Development of motor deficits in a murine model of mucopolysaccharidosis type IIIA (MPS-IIIA)

Kim M. Hemsley, John J. Hopwood

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61 Citations (Scopus)


Mucopolysaccharidosis (MPS) type IIIA or Sanfilippo syndrome is a lysosomal storage disorder characterised by progressive neurological pathology. Patients exhibit aggression, disturbed sleep, hyperactivity and mental decline ultimately resulting in inanition and death. Recently, a mouse model of MPS-IIIA was discovered, and both the clinical signs and neuropathological changes mimic the human disease. This provides us with an opportunity to study the pathological progression of this disorder and to determine the efficacy of novel therapies, for at present all lysosomal storage disorders (LSD) affecting the brain are untreatable. Neuropathological changes have previously been described in areas of the brain involved in regulating motor function, therefore, in the present study we sought to determine whether quantifiable motor abnormalities were present in the MPS-IIIA mouse, and if so, at what age they became detectable. Tests of open-field locomotor activity, hindlimb gait, catalepsy, neuromuscular strength and negative geotaxis were administered to MPS-IIIA and normal male and female mice aged from 3 to 40 weeks of age. Significant changes in open-field activity were observed from 3 weeks in MPS-IIIA mice, whereas abnormalities in tests of gait, grip strength and in the assessment of the negative geotaxis response were observable from ∼15 weeks of age. Behavioural changes were often detected in male MPS-IIIA mice before they appeared in females. Our observations provide insight into the chronology of pathological changes within the MPS-IIIA brain and this simple series of tests will prove useful in comparing mice following the administration of experimental therapies for this condition.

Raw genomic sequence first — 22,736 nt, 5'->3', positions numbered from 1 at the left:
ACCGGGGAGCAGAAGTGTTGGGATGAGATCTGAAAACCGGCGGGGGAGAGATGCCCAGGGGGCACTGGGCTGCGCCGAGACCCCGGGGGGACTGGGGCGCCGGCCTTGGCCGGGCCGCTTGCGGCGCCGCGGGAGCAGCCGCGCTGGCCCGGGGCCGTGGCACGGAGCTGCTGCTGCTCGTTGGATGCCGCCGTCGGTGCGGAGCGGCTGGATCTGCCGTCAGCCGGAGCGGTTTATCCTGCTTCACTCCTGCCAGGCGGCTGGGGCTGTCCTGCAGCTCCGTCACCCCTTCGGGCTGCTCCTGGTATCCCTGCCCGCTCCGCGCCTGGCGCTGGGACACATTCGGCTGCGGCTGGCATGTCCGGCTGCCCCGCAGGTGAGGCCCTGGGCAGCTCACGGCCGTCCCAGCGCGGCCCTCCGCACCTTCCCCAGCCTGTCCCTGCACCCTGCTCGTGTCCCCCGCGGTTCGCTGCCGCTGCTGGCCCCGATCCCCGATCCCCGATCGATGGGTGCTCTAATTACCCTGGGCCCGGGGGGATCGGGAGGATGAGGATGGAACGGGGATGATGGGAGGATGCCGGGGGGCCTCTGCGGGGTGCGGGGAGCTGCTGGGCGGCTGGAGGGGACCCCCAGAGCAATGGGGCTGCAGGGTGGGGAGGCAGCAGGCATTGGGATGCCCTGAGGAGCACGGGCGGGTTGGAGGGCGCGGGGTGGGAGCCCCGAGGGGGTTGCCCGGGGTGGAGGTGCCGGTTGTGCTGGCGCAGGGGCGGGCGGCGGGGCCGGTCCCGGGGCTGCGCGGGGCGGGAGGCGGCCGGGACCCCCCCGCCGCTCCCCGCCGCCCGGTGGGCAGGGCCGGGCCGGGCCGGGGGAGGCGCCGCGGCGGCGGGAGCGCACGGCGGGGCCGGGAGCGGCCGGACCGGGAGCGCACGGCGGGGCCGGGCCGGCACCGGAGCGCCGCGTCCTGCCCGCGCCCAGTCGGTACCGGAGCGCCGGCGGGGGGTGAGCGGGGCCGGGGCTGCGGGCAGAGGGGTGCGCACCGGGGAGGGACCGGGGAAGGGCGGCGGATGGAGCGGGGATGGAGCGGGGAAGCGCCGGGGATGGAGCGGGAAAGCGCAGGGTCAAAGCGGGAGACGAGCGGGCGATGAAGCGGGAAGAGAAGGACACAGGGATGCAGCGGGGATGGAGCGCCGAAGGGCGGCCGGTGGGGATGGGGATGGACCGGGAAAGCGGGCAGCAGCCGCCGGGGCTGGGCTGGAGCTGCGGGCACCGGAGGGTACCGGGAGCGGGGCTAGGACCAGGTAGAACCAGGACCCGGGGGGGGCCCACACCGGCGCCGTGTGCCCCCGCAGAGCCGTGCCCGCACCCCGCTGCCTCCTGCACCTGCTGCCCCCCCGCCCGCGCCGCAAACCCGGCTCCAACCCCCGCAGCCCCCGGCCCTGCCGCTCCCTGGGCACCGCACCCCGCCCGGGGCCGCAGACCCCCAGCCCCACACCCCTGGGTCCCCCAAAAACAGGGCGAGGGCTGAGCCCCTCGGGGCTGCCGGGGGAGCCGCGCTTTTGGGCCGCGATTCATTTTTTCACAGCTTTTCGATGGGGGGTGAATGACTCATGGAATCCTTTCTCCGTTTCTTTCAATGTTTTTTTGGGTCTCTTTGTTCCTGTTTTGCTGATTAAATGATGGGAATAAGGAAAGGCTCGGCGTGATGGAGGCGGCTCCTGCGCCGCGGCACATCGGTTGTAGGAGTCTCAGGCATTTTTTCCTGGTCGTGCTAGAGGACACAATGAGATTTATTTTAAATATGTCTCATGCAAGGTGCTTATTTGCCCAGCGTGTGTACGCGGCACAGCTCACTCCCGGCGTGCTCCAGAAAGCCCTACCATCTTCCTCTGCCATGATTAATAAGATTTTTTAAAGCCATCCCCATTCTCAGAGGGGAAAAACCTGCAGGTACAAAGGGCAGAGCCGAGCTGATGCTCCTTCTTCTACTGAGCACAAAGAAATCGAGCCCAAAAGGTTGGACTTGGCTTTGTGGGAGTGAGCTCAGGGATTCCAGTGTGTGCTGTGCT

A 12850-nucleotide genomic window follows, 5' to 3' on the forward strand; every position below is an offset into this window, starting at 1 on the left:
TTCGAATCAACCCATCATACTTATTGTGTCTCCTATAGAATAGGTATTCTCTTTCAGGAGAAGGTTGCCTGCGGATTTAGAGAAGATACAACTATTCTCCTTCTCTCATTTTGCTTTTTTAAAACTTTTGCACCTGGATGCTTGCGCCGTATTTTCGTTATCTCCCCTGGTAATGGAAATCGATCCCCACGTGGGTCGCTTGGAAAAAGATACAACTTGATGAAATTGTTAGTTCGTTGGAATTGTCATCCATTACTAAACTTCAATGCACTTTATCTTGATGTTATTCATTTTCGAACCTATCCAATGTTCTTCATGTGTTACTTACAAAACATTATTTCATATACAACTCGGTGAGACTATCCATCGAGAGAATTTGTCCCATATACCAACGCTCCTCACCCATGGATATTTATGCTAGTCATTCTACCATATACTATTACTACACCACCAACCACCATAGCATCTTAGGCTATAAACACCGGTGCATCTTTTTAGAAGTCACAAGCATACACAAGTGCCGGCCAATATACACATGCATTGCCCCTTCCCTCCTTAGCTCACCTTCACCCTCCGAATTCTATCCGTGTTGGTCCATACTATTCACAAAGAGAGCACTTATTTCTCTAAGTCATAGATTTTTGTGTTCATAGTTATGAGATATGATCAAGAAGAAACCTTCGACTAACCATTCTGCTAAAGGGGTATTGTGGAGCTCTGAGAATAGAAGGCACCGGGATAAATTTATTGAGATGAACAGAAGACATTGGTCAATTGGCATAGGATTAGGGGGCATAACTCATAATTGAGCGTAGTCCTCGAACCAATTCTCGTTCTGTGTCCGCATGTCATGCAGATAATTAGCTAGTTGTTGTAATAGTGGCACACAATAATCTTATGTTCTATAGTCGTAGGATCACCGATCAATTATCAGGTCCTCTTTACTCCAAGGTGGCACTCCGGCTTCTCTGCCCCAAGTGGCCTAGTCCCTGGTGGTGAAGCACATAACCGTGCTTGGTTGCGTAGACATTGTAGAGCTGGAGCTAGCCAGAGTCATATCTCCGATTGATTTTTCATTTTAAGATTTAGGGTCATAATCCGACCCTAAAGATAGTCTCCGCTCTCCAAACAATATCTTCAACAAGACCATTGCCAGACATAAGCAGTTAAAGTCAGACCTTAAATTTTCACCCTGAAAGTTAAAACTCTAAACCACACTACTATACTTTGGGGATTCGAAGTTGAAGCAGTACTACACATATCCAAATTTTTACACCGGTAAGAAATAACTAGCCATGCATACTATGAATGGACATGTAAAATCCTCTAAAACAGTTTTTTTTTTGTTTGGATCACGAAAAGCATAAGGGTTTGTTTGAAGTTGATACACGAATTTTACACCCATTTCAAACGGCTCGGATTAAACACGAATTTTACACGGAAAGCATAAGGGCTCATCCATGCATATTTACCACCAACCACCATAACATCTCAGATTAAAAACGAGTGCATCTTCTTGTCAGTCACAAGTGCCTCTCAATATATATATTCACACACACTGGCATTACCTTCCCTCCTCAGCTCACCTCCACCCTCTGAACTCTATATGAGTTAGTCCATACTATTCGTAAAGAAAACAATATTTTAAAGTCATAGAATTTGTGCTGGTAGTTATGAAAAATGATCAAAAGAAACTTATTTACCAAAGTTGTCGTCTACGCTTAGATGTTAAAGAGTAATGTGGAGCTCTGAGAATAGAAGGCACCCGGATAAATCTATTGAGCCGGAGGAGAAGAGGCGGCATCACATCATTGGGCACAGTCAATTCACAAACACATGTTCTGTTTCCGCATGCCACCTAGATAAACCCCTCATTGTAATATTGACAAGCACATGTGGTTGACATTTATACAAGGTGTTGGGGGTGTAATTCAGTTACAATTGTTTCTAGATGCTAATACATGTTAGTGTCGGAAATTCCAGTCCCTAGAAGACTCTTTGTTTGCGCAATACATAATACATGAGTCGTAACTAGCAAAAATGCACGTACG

Original languageEnglish
Pages (from-to)191-199
Number of pages9
JournalBehavioural Brain Research
Issue number2
Publication statusPublished or Issued - 30 Mar 2005


  • Gait
  • Gender
  • Geotaxis
  • Grip strength
  • Locomotion
  • Motor
  • Mouse

ASJC Scopus subject areas

  • Behavioral Neuroscience

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